Mike Licona conceded that because Jesus’s resurrection could not be a naturalistic event, and required a miracle, then Jesus’s physical resurrection required the “ad-hoc” assumption that “God exists.” He went on to defend this assumption, by saying there were many arguments in support of God’s existence, and thus it was also plausible that a physical resurrection had occurred given God’s likely existence. He deemed that this gave him sufficient justification to say that “proof” of Jesus’s resurrection was achieved.

Bart Ehrman laid out the situation that Mike Licona was not talking about resuscitation or an NDE (Near Death Experience) but a resurrection of a dead body back to life as an immortal body (unlike say Lazarus or Jairus’s daughter who presumably eventually died). This implies a “miraculous” event, not a naturalistic event.

Ehrman’s rebuttal

Bart Ehrman then proceeded with his rebuttal to Mike Licona’s presentation. Although he thought that most of Mike Licona’s “facts” were largely supported by scholars, he disagreed that “Fact 3” (Group appearances) was well supported by evidence. He said that there is first-hand evidence that Paul had some sort of experience of the risen Jesus (possibly a vision), and there was likely some support for appearances to the disciple Peter and possibly Mary Magdalene, but we have only stories of appearances to groups taken from the Gospels that were written at least 40 years after Jesus’s death, plus hearsay evidence from Paul. He made the observation that Mike Licona gleaned his “facts” purely from the Epistles of Paul, and ignored the Gospels. My speculation is that Mike Licona avoided using the Gospels because he knew that Bart Ehrman would attack the reliability of the Gospels from a historical perspective.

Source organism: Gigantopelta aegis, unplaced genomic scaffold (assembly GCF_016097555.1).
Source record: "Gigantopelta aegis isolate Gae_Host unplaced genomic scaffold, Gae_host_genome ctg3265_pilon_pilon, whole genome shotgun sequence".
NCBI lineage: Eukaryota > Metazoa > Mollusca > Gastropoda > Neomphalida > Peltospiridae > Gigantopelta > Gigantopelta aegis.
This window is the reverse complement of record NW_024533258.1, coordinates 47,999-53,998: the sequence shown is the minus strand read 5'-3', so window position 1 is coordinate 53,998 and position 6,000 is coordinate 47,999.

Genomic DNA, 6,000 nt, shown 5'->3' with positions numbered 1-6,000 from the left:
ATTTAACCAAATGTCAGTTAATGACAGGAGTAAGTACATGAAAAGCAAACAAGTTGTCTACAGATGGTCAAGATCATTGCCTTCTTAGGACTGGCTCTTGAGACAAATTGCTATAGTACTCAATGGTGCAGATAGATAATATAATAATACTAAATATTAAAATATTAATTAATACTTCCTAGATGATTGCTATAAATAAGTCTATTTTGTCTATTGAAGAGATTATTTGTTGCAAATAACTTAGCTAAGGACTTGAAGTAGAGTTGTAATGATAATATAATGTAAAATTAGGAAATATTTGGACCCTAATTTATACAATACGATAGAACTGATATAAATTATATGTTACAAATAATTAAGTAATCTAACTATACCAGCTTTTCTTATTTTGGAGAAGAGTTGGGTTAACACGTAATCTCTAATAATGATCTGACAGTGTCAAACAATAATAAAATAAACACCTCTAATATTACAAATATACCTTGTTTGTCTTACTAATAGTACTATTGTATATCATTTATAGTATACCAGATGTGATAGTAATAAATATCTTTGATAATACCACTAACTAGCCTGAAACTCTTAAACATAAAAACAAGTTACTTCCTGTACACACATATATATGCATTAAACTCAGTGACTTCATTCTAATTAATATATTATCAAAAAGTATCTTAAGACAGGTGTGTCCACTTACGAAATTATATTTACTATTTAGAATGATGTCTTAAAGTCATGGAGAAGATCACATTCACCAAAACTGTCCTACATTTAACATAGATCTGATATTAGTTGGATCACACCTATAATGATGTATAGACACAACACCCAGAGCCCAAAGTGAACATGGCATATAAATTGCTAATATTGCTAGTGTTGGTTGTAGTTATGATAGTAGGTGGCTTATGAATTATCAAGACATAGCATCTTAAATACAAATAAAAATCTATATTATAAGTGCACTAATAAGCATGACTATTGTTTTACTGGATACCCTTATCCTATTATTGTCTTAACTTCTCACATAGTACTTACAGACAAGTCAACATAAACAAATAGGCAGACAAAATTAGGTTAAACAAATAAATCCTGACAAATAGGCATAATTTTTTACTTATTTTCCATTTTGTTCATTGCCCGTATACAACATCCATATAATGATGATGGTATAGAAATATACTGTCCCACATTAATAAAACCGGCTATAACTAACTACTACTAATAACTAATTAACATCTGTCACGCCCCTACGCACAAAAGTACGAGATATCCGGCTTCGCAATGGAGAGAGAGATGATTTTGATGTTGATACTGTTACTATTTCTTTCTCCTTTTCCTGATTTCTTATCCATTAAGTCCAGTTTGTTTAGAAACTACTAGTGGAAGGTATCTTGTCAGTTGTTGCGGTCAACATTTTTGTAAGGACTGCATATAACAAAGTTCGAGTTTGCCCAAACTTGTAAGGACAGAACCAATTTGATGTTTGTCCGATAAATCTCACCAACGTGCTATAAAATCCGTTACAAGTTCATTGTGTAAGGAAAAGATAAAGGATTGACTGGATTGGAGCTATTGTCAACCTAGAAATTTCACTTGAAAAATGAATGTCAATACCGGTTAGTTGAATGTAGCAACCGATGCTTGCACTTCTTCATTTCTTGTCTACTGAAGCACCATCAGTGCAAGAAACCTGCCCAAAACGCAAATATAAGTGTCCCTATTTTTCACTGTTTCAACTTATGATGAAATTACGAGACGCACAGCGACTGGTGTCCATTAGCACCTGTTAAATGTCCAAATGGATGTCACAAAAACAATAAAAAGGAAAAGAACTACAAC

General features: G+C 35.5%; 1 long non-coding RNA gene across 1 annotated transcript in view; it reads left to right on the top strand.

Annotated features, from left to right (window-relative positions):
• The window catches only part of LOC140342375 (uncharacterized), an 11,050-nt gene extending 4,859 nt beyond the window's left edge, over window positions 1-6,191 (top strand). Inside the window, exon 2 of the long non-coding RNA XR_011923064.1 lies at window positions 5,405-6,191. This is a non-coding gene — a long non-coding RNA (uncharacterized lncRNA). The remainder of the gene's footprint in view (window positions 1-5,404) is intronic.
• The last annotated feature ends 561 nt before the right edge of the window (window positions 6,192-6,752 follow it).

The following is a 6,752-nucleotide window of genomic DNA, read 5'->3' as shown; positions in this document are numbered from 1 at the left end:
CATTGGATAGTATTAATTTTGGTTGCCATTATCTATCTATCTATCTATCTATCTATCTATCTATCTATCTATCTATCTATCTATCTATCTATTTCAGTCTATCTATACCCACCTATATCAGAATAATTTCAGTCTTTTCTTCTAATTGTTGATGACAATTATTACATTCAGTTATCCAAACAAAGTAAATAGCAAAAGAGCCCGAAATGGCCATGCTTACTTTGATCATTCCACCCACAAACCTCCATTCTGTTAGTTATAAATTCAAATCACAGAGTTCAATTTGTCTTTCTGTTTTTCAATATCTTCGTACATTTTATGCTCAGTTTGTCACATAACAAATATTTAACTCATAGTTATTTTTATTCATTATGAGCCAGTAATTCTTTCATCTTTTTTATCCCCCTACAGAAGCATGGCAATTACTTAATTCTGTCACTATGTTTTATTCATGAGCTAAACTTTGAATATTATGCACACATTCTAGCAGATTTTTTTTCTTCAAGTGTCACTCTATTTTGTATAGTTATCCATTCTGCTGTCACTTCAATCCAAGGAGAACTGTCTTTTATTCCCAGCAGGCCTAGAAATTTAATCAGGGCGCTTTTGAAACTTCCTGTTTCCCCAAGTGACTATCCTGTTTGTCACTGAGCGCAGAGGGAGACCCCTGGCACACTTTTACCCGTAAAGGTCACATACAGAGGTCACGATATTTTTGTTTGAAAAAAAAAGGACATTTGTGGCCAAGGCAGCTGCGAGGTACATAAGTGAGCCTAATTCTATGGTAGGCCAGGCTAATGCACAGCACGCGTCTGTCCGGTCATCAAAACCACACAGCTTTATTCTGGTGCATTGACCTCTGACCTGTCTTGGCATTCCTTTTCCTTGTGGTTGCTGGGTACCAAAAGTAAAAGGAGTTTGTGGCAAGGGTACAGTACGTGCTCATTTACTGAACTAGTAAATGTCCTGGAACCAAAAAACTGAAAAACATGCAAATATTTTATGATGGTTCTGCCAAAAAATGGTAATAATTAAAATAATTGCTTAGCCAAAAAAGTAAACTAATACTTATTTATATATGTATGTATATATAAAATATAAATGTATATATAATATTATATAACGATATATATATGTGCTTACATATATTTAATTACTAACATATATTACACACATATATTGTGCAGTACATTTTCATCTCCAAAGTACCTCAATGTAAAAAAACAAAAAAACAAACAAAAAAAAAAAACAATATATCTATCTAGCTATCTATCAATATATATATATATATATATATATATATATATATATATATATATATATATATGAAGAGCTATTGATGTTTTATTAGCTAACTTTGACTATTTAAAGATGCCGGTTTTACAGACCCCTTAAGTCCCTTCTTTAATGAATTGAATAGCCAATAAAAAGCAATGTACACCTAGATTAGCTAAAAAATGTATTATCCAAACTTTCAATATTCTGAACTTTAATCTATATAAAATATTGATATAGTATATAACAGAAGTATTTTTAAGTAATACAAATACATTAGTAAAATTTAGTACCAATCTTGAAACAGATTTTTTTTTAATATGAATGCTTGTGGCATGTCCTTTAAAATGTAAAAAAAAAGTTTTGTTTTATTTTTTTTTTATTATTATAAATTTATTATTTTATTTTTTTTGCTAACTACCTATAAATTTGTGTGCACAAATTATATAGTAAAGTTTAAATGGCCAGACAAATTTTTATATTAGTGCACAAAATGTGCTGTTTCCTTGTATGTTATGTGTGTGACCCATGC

Ehrman noted that grief hallucinations following the death of a loved one or of a respected religious figure are well documented, and occur in “normal” people with no history of mental issues. It is quite plausible that someone like Peter would have feelings of guilt when he denied knowing Jesus, and that he fled following the arrest of Jesus. These circumstances would be sufficient to expect a hallucination by Peter.

Christians cannot “prove” that the Resurrection of Jesus occurred, any more than a non-believer can “prove” that it did not happen, but the balance of probability favors non-belief.

Ehrman also took issue with Mike Licona’s stance about saying that God’s existence was not an “ad-hoc” premise. He said that true historical investigation cannot include any consideration of the supernatural. This is because history is based on what historians consider “probably” happened in the past, and a “miracle,” by definition, is the least probable thing that can occur. This being the case, and the fact that, our background knowledge is that dead people stay dead, a resurrection is the least plausible thing to happen. Therefore, McCullagh’s criteria, when applied to Jesus’s resurrection, fail on criteria (4) and (5), and thus the resurrection as a historical hypothesis fails.

McCullagh’s concession

It is ironic to note that, even though McCullagh was a Christian, he did not believe Jesus’s resurrection could be proved by his own criteria. He stated:

Though the Christian hypothesis that God raised Jesus from the dead has a greater explanatory scope and power than its rivals given the observable historical data, McCullagh deemed resurrection hypothesis as less plausible and more ad hoc than its rivals (ibid 21). He argued that “The hypothesis that God exists and cared about Jesus is of questionable plausibility; the hypothesis that he wanted to raise Jesus from the dead and reveal him to the disciples and others is almost entirely ad hoc.

CB McCullagh (2012), (2012) ‘The Resurrection of Jesus: Explanation or Interpretation?’ Southeastern Theological Review Vol.3 No. 1: 46

Hector Avalos’s added assumptions

In addition, Hector Avalos (a biblical scholar), when critiquing William Lane Craig’s use of McCullagh’s criteria, noted that there was more than one “ad-hoc” assumption, apart from “God exists” namely (adapted from his article at Debunking Christianity):

1. This God must intervene in the world (i.e., not a deistic god)